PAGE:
In 1955, a photograph of Clement Attlee – not usually the type to appear in posters – was displayed on the hoardings across Britain. Attlee leans back in his chair, holding his pipe. The poster projected the idea of a genial, trustworthy statesman.
By looking at a single object we can track the temporal shifts in the meaning of symbols. We can come to some understanding about how posters reflect or inject meaning into the most mundane of objects. And one thing is clear, Magritte was correct in stating that it wasn’t a pipe; it was clearly a lot more significant than that.
The squeeze on household budgets is a hot topic in the news. Our ability to pay for the daily essentials, food, energy, and transport are key issues. Indeed, our increasingly shrinking disposable income extends beyond individuals and is having a detrimental effect on the recovery of the high street.
The ability of families to afford to live has been a key issue for centuries, from the anti-corn law league to the present day. At the beginning of the 20th century, political parties produced posters claiming a vote for them was a vote for low food prices and attacking the opposition for driving the cost of living skywards. One of the great issues of the Edwardian period, Tariff Reform or Imperial Preference, centred on the issue of whether imported goods, including food, should be taxed.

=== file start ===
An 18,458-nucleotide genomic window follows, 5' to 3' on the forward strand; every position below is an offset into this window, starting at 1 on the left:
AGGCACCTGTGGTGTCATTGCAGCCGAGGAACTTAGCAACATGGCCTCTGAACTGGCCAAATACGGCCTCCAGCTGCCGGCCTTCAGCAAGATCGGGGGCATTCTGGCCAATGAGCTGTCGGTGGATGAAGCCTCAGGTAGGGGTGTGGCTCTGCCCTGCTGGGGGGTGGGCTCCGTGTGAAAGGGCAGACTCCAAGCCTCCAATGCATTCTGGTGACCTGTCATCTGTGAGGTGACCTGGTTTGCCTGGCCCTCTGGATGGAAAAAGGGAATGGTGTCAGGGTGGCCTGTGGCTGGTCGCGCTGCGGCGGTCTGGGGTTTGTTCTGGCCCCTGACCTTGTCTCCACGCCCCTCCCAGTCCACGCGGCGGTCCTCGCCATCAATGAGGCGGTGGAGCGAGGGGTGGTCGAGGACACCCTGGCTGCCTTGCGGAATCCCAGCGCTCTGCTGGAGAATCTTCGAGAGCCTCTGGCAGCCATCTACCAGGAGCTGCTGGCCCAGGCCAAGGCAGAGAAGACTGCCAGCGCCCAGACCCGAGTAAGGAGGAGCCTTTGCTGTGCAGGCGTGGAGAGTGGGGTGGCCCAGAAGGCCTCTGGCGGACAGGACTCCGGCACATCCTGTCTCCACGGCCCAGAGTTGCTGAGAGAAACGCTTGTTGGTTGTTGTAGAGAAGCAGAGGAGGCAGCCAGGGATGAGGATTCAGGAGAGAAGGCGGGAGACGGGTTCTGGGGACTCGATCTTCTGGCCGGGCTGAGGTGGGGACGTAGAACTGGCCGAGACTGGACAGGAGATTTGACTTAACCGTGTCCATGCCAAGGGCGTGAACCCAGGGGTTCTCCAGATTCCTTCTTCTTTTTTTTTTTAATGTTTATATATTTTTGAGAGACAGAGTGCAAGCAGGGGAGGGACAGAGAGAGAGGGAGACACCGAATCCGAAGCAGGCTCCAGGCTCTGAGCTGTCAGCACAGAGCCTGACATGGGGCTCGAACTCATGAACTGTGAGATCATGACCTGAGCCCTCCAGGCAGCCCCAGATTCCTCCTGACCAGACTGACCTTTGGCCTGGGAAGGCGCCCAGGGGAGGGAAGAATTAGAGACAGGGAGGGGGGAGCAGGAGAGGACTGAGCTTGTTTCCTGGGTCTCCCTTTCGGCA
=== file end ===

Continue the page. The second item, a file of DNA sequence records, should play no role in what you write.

The street was the battle ground for pro and anti tariff reform campaigners shouting their arguments and posters were key to their campaigns. The Imperial Tariff Committee published the above poster sometime after 1903. In the left hand image, tariff reform provides for a happy family and well stock cupboard, the family on the right is destitute under free trade. This was before the advent of women’s suffrage in 1918 and the poster implores men to vote for tariff reform for the benefit of their family.
After the equal franchise act of 1928, both Labour and the Conservatives appealed to new female voters on the issue of food prices. In one Conservative poster from the election of 1929 (below) a young modish women contemplates what the “tea leaves say” as the party implore her to do her duty.
The Conservatives had abolished the tax on tea, a populist act, designed specifically at attracting women voters. A Labour poster from the same election depicted a woman holding a shopping basket rejoicing in taxes taken off food.
The politics of the shopping basket continued into the post war period. A Conservative poster from 1955 (sorry I couldn’t source this image) depicted a queue of women holding baskets. The poster stated that women should vote Conservative unless they wanted a return to rationing, which had ended in 1954. As late as 1973, Labour based its appeal to housewives on the cost of food; the shopping basket ever present.
Many of these posters conflate women as domestic budget holders, but that’s for a later poster. Importantly, if household budgets continue to be squeezed the issue of food prizes may be a key one at the next election. It remains to be seen how party propaganda might highlight this.